Coda 2, Where Have You Been?

codaAfter finally trying out Coda 2 a few months back I feel like I’ve been living in a cave for the past few years. My workflow used to be as follows: design a mockup, open up text-wrangler, code up a site, and then FTP away. Before that I was even on Adobe Dreamweaver *chuckles*. These methods got the job done, but quickly become overwhelming whenever I would start working on a medium/large site. So many files on the desktop, switching back and forth between applications!

Then I tried Coda 2

I was a little hesitant at first because Coda 2 is not free. I know, I know I’m a cheapskate! The application costs somewhere around $75 – $100 depending on if there’s a discount. However, let me just beat a dead horse and say, you get what you pay for.

Right out of the gate I was immediately impressed with Coda’s fantastic UI. I was equally impressed with it’s ability to organize my sites too. Everything nicely organized in a visual layout much like an iPhone or iPad. And iCloud syncing? Yeah, pretty awesome.

coda dashboard

 

Probably the most game-changing feature for me is how Coda 2 not only works as an editor, but as an FTP client as well. Basically, set up your site’s profile in the app for FTP and then start coding away; Command + S for save (Mac) and the file you were working on is immediately transfered via FTP, SFTP, Git, etc. Pretty slick.

It also allows you to have multiple files open at the same time and displays them all nicely in a top nav row. Change Coda’s visual appearance for those tired eyes with various plugins and completely customize each code type by color.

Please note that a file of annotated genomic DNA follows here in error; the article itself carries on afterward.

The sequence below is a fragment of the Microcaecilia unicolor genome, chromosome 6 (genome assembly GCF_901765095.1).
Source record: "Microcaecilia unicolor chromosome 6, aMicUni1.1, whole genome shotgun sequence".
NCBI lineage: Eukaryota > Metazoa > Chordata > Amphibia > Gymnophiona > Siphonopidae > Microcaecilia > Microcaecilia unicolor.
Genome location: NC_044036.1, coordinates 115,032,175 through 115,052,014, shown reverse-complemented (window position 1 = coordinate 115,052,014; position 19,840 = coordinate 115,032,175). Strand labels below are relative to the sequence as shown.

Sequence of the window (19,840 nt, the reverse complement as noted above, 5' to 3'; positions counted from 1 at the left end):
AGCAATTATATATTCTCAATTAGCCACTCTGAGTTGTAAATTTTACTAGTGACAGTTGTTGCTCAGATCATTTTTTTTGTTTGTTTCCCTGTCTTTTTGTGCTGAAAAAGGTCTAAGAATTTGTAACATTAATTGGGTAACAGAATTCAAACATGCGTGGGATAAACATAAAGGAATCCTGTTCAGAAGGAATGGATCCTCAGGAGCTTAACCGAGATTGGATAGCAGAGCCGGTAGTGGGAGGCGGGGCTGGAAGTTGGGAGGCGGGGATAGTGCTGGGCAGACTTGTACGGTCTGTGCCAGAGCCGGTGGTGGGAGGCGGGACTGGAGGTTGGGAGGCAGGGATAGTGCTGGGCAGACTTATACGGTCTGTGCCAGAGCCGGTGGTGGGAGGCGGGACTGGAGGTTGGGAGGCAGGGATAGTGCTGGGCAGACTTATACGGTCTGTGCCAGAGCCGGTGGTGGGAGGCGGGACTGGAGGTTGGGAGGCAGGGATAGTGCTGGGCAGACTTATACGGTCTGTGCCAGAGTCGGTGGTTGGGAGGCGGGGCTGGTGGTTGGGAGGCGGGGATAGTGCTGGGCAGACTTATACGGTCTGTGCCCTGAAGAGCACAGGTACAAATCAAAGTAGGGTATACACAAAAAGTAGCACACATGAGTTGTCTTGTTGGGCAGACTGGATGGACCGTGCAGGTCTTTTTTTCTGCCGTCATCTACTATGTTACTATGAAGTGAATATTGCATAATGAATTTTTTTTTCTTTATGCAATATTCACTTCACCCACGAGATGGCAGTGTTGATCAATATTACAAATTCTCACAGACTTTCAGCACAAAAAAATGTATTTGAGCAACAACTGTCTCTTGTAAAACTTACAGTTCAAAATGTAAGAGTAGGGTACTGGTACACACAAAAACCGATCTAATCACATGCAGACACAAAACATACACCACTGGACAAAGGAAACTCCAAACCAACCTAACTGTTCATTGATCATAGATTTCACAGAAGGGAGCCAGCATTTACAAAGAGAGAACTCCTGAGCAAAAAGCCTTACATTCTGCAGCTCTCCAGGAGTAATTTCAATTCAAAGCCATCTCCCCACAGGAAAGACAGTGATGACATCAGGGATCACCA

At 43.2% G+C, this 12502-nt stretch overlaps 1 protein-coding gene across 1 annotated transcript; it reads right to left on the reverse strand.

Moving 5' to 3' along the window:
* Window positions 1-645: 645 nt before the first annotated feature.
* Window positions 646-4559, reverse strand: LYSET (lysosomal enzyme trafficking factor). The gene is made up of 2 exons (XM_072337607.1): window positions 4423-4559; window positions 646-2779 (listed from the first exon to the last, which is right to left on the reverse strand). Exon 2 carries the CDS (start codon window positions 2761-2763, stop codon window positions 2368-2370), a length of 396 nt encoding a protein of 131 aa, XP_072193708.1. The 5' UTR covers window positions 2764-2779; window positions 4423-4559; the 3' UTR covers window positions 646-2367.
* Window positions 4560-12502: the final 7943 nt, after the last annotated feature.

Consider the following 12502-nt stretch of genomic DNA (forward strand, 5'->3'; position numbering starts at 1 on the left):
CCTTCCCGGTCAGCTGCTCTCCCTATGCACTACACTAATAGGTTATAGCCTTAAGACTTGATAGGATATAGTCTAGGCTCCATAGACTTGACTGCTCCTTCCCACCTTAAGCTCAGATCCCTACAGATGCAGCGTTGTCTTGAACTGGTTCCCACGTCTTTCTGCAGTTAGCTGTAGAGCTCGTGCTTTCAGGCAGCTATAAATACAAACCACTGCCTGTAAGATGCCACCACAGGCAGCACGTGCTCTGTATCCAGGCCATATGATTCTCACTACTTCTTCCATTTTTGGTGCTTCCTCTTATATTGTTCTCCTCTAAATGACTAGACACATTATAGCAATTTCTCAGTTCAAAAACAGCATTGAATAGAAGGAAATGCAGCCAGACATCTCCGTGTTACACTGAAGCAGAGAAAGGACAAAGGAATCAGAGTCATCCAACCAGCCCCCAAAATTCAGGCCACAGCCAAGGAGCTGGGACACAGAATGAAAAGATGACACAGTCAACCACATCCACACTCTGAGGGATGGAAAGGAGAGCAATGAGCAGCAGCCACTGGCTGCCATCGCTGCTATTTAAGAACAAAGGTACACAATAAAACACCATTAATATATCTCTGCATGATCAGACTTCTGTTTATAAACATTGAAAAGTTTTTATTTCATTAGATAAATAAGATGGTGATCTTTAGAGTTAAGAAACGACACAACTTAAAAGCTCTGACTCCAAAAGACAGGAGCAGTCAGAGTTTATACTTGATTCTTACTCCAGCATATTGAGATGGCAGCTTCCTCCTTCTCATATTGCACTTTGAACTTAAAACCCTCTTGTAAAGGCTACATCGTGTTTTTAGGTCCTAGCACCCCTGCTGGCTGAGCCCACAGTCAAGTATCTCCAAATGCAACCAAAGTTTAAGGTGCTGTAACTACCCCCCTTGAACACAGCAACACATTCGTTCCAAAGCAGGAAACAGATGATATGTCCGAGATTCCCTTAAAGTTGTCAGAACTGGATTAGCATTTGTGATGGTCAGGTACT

Coda Workflow

 

Diet Coda

Coda 2 also has an additional iPad app  called, Diet Coda. It can be downloaded for  a small fee of $20 bucks and is basically Coda’s attempt at AirPreview. A feature that sounds awesome and could be great, but unfortunately, in my opinion, it falls short.

Diet Coda is a great concept, but for some reason it just doesn’t work well for me. There always seems to be some little hangup, or I’m not able to see a live preview properly. It also doesn’t want to sync with iCloud, so you have to manually setup all your sites again! Long story short, if you’re looking to buy, just save some cash and purchase Coda 2.

Other Methods

I’ve also heard a lot of talk from a couple back-end developers about Sublime Text. A lot folks really seem to like it. I plan to explore the world of Git/Github here soon, so perhaps I’ll do a little digging on Sublime. As for now, Coda 2 is where it’s at.

Update via Epic Serve

Regarding this sentence … “Command + S for save (Mac) and the file you were working on is immediately transfered via FTP, SFTP, Git, etc. Pretty slick.” I’m not sure that’s even possible. I’m pretty sure you need to commit your changes locally to a Git repository, before you push them up.

Nick Winters

Nick performs web marketing and design for Wenatchee Valley College. In his spare time, he takes on freelance projects and fun creative opportunities via Pixel to Press.

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